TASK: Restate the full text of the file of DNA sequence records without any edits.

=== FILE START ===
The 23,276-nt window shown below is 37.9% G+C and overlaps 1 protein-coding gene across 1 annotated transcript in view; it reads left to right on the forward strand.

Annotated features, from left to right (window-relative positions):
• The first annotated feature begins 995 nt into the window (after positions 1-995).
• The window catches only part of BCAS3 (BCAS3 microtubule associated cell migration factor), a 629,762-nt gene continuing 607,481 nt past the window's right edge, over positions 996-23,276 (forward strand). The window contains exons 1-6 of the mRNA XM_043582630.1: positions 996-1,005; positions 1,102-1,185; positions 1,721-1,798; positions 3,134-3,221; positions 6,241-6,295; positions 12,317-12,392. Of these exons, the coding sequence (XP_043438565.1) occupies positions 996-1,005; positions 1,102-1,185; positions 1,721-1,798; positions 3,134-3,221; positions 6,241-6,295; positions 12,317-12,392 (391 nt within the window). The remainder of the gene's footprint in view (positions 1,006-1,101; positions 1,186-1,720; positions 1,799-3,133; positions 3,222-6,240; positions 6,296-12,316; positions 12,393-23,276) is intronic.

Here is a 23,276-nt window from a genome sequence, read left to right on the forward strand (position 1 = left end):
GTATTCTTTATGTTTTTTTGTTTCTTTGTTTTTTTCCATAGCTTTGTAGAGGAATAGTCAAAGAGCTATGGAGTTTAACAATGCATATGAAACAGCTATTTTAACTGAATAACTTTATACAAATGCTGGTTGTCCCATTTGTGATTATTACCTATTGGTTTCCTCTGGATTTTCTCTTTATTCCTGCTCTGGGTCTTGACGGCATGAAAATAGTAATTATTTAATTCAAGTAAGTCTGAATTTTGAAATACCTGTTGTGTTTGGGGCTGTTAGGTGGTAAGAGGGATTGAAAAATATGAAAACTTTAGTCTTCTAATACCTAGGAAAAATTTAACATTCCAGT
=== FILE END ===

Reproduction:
The 23,276-nt window shown below is 37.9% G+C and overlaps 1 protein-coding gene across 1 annotated transcript in view; it reads left to right on the forward strand.

Annotated features, from left to right (window-relative positions):
• The first annotated feature begins 995 nt into the window (after positions 1-995).
• The window catches only part of BCAS3 (BCAS3 microtubule associated cell migration factor), a 629,762-nt gene continuing 607,481 nt past the window's right edge, over positions 996-23,276 (forward strand). The window contains exons 1-6 of the mRNA XM_043582630.1: positions 996-1,005; positions 1,102-1,185; positions 1,721-1,798; positions 3,134-3,221; positions 6,241-6,295; positions 12,317-12,392. Of these exons, the coding sequence (XP_043438565.1) occupies positions 996-1,005; positions 1,102-1,185; positions 1,721-1,798; positions 3,134-3,221; positions 6,241-6,295; positions 12,317-12,392 (391 nt within the window). The remainder of the gene's footprint in view (positions 1,006-1,101; positions 1,186-1,720; positions 1,799-3,133; positions 3,222-6,240; positions 6,296-12,316; positions 12,393-23,276) is intronic.

Here is a 23,276-nt window from a genome sequence, read left to right on the forward strand (position 1 = left end):
GTATTCTTTATGTTTTTTTGTTTCTTTGTTTTTTTCCATAGCTTTGTAGAGGAATAGTCAAAGAGCTATGGAGTTTAACAATGCATATGAAACAGCTATTTTAACTGAATAACTTTATACAAATGCTGGTTGTCCCATTTGTGATTATTACCTATTGGTTTCCTCTGGATTTTCTCTTTATTCCTGCTCTGGGTCTTGACGGCATGAAAATAGTAATTATTTAATTCAAGTAAGTCTGAATTTTGAAATACCTGTTGTGTTTGGGGCTGTTAGGTGGTAAGAGGGATTGAAAAATATGAAAACTTTAGTCTTCTAATACCTAGGAAAAATTTAACATTCCAGT